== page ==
Children were sitting together as I carefully picked up each ‘masterpiece’, mounted and framed, and labeled with a title. They knew this was IT, seeing the results of their love and labor. I held up each piece, one at a time, as if it were the Mona Lisa. Then, I slowly panned each work of art to the audience and simply said the title and artist; “The Storm the White House and the Grass, by Dillon”, “The Big Scissors, by Hannah”, “Charlotte, by Ella”. Twenty-two pieces of beautiful art, and each one brought spontaneous comments from their peers: Eleni said, “That is so beautiful.” Jackson said, “Whoa!” Frankly, each piece of art they saw drew a wonderful comment. When I asked children, “What will all these masterpieces look like hanging together on a wall?” Miles immediately shouted out, “An art museum!” He was right. After carefully hanging all the art pieces, it does indeed look like an art museum.
The Art Show this year focused on France. Some children painted in the style of Claude Monet, some duplicated Henri Matisse’s large cut-outs, some painted freely. We explored many artists and styles of art, from Cubism to Impressionism. We even tried our hand at Early Renaissance art, painting with gold on wood. Children loved it all, because they were empowered with real tools, encouragement, and a free imagination.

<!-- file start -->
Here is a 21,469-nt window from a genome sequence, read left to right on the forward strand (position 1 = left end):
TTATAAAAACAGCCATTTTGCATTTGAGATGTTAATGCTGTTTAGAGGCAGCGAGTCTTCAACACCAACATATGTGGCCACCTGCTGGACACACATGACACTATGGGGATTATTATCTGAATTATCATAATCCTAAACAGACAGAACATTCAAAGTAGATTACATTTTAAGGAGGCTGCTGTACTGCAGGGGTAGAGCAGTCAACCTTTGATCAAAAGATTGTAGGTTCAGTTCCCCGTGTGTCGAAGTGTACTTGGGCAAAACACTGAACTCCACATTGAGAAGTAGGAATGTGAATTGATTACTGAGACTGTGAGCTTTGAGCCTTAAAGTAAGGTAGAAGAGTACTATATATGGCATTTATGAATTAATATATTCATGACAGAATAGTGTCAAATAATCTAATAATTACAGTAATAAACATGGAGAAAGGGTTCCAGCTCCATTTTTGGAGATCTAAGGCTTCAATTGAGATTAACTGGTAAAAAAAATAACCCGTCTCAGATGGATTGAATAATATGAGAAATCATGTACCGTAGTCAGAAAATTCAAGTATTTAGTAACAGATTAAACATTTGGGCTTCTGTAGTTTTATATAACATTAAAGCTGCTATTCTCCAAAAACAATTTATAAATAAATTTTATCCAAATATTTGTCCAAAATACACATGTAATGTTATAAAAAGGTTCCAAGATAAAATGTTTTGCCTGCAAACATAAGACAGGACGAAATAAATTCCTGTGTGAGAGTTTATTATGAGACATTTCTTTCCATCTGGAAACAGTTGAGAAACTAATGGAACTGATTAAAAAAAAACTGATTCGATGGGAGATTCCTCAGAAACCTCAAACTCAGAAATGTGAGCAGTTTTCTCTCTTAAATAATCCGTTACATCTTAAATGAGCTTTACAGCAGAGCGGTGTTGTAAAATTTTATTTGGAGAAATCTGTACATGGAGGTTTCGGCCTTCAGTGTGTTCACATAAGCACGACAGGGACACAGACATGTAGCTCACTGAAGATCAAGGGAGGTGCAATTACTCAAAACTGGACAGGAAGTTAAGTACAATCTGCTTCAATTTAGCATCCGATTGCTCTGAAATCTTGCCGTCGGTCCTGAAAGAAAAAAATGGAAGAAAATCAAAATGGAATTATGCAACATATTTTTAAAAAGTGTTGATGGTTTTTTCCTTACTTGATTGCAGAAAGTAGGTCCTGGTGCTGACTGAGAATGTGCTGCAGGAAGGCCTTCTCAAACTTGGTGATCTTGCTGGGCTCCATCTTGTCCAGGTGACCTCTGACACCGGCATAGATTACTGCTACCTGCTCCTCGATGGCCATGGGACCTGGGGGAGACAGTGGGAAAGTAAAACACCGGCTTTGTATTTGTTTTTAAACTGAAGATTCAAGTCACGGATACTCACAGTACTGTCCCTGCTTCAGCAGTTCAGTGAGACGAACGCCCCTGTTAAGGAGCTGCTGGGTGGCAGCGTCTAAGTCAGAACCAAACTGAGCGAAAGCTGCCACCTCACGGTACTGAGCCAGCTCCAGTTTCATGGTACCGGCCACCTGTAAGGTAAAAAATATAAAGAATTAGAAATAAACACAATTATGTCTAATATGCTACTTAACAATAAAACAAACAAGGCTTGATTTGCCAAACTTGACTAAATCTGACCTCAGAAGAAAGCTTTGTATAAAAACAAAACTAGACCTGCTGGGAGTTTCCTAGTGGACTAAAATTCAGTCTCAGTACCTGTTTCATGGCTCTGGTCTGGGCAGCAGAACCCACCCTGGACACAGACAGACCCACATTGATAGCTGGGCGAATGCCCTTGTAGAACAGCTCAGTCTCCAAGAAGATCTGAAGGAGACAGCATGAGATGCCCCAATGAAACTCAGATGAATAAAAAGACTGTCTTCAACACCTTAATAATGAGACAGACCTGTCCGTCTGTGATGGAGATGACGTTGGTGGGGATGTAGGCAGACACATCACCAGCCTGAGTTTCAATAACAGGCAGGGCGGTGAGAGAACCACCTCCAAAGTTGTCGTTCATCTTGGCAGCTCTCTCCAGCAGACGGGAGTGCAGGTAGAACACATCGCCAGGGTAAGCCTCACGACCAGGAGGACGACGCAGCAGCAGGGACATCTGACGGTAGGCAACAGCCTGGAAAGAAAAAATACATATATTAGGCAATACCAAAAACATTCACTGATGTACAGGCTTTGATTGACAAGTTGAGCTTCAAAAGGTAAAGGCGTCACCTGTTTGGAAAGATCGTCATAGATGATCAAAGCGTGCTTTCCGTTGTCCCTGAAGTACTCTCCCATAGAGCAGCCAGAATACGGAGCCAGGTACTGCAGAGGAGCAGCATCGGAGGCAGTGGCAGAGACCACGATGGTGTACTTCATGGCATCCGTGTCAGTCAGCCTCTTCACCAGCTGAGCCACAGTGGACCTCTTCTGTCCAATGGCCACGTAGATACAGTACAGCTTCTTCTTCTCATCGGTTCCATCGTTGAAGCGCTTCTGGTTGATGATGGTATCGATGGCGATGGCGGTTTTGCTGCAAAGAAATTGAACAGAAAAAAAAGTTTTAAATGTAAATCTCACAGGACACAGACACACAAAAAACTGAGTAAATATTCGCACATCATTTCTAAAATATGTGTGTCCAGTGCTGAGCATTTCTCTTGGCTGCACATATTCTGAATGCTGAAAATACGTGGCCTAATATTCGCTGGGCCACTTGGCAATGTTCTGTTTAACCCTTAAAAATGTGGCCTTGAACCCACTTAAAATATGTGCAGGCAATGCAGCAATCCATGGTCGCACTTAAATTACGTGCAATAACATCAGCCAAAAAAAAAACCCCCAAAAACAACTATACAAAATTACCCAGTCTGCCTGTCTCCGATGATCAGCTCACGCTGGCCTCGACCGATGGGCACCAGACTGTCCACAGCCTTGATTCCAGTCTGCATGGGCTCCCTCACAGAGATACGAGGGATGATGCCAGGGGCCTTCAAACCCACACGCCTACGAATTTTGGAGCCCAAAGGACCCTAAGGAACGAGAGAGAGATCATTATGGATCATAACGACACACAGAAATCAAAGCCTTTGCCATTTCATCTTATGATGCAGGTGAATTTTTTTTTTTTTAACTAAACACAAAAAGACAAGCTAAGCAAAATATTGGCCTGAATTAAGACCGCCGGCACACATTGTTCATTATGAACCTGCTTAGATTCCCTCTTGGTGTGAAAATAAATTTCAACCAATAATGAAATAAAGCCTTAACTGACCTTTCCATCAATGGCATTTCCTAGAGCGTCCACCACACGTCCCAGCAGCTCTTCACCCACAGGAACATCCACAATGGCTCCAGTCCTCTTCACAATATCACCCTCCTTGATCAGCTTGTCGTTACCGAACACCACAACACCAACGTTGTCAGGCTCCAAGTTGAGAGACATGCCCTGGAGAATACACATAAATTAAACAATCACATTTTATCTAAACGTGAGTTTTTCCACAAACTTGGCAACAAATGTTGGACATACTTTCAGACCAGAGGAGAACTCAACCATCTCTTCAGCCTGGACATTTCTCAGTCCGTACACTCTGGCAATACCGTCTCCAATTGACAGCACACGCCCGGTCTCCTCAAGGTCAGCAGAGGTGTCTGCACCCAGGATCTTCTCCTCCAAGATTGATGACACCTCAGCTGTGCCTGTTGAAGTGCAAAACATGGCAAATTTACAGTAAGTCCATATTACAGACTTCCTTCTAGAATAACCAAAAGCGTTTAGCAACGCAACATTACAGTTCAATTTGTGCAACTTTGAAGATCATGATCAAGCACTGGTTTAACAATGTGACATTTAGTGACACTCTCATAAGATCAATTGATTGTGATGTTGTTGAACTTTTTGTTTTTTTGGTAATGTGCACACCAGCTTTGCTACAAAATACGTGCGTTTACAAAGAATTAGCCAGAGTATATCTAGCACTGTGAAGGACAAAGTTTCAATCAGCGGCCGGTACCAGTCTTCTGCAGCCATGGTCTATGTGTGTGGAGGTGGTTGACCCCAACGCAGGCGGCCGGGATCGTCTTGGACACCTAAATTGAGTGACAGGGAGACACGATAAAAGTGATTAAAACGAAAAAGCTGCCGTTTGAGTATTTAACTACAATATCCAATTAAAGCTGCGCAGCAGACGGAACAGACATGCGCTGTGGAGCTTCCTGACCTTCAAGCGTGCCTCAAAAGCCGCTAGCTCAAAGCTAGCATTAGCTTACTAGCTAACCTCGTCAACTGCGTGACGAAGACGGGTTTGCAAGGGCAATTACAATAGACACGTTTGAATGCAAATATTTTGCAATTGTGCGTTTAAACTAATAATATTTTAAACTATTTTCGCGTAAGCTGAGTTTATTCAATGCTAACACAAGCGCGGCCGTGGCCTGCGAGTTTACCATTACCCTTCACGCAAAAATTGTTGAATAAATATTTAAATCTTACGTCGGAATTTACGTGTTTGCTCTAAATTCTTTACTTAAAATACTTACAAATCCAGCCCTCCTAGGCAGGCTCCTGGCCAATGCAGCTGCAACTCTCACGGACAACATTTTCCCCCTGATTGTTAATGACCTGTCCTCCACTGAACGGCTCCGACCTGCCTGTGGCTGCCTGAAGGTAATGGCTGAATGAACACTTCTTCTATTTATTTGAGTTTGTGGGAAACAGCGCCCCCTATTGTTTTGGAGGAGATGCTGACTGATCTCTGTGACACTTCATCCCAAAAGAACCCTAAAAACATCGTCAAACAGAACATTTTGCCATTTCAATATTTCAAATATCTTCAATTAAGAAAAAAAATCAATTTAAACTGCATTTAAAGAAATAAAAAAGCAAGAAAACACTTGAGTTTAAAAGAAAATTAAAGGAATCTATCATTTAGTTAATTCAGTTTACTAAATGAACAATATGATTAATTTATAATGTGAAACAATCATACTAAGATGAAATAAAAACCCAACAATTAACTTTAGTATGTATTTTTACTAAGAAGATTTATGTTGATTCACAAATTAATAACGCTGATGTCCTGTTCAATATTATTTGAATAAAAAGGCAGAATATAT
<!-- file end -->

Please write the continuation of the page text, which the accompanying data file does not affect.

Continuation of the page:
Books and reading aloud are a given in my classroom, multiple times a day. What a big difference books make to art. Madeline by Ludwig Bemelmans is a favorite picture book, and Avery painted a lovely rendition.
Colin, the boy who painted in the style of Vassily Kandinsky last year, was incredibly excited to create large cut-outs in the style of Henri Matisse. Yet, as he tried his hand with various mediums, he was drawn to Claude Monet, especially the painting, Gladioli.
Every year I am stunned at the end result. You see, the real learning is in the process of doing, and the product takes care of itself. I give children the excitement of doing with stories of art and artists. This year I read Henri’s Scissors by Jeanette Winter. Henri Matisse created his large cut-outs later in his life, with his assistants painting the paper for him. Of course we had to paint our own paper to prepare for making cut-outs. I couldn’t get the paper onto the table fast enough for the children to paint! We learned how he drew the faces of his grandchildren on the ceiling with a long pole while in bed.
We looked at real photos of Monet’s gardens and compared them to his paintings. I stopped to ask, “How did he do that?” When children responded as to how, I paused as if I had learned something new. Then I said, “Hannah, you could do that!” She beamed and nodded her head. That opened the door for looking at other works of art, and with each piece I repeated the same thing. After looking at Three Musicians by Pablo Picasso and finding the geometric shapes, I said “Luca, you could do that!” Not only did he say yes, the following week he stumbled across the art in a book and was bursting to show me. “Jennie, look! It’s the Three Musicians!”
So, what is happening here? I’m teaching far more than various styles of art and about different artists; I am filling children with curiosity and giving them the validation that they can do it. I am genuinely excited, because I know they want to learn and do. Enthusiasm is infectious and the beginning of the process. In this case, the magnificent masterpieces are the resulting product.